Nina smiled. "Be my guest. I'll get something to drink?" When she turned, she said, "Nerd!" under her breath.

A few minutes later, a piece of romantic music was playing on the stereo when Nina pushed Nick on the couch, the death seat. She was being impatient, she pulled him closer to her and leaned in to kiss, but Nick pulled his head back.

"Um—I uh—"

“Come on, no need to be shy.”

"Uh—no—it's not that; it's just—before we do this, shouldn't we—?"

"What? Come on, say it, don't be shy," said Nina, smiling at him.

"Uh—okay," Nick dropped the act. "Shouldn't we call your mom and your aunt?"

Nina’s smile vanished. She quickly threw herself at a safe distance away from the couch.

Nick, too, stood up and smiled cheerfully. "I mean, isn't it rude to just leave them behind?" he said.

Nina made a hissing noise, her face transformed. She now had elliptical pupils and a forked tongue. Her mother and her aunt came out too. One of them said, “Quick, lock the door.”

"Oh, don't worry about it," Nick showed them a small, shiny key and then put it back in his jeans, still smiling as wide as he could.

“Who are you?” one of the older women asked.

“Name’s Arjun,” he finally revealed. He couldn’t control his smile because everything had worked out exactly as he had planned. “Do you remember the keeper that killed your family? I’m friends with his daughter. Oh, and she didn’t say hello.”

“So you are one of them? Huh? So today, after all these years, I will finally avenge my husband and my sons.”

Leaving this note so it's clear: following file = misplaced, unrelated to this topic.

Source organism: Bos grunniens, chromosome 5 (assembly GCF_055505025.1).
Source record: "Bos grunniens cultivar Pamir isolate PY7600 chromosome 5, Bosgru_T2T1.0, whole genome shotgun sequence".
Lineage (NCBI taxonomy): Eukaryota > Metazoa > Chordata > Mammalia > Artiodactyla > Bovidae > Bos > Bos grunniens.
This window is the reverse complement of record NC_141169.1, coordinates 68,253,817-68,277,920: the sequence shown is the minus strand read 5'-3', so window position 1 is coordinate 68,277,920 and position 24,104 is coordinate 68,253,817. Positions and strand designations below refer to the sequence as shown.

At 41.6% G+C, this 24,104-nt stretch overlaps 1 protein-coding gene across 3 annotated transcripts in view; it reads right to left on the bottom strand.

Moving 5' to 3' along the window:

"Uh—I don't think so."


Nina stepped forward cautiously.

Arjun just took a step back and said, "Oh, come on, Nina, I thought we were having a moment. I even brought a present for you." He reached into his pocket and pulled out what looked like a smoke bomb, but it wasn't one. He threw it on the floor, and a blinding flash of bright white light shot out of it. Arjun turned his back just in time and closed his eyes.

The Krovosos Family wasn't prepared for this. They all screamed as the light was too much for their eyes. They put their hands in front of their faces, rubbed their eyes, but nothing helped them see again.

"You think you've got us? I could still smell you from kilometres away."

"Of course," replied Arjun, who was now looking for something in his backpack. "But you don't think I only brought a present for Nina, do you? I mean, that would be rude." He pulled out an automatic fragrance dispenser and turned it on. It started spraying rose fragrance everywhere. Within seconds, the whole apartment began to smell of roses.

The three women were trying to find their way around in the living room. Nina's mother tripped once. The other woman was trying to listen to Arjun breathe or the beating of his heart. Arjun knew he didn't have long before they would start to see him again.

"Oh, don't struggle, Nina's aunt," he said. "I did bring something for you too, but Nina already had so much bigger and better." He turned the volume of the stereo to the top.

The Krovosos Family now didn’t have a chance. They put their hands on their ears. The attacks on their senses were unbearable. They all started crying and begging Arjun to stop.

Arjun, on the other hand, had put on headphones. He was now slow dancing in the living room with an imaginary partner. Soon, the smile on his face disappeared. He channelled rage in his eyes, reached in his backpack once more, and pulled a machete. He pulled it out of its sheath with a clenched jaw, not because it was difficult to pull. He clenched his jaw because he knew what he had to do next.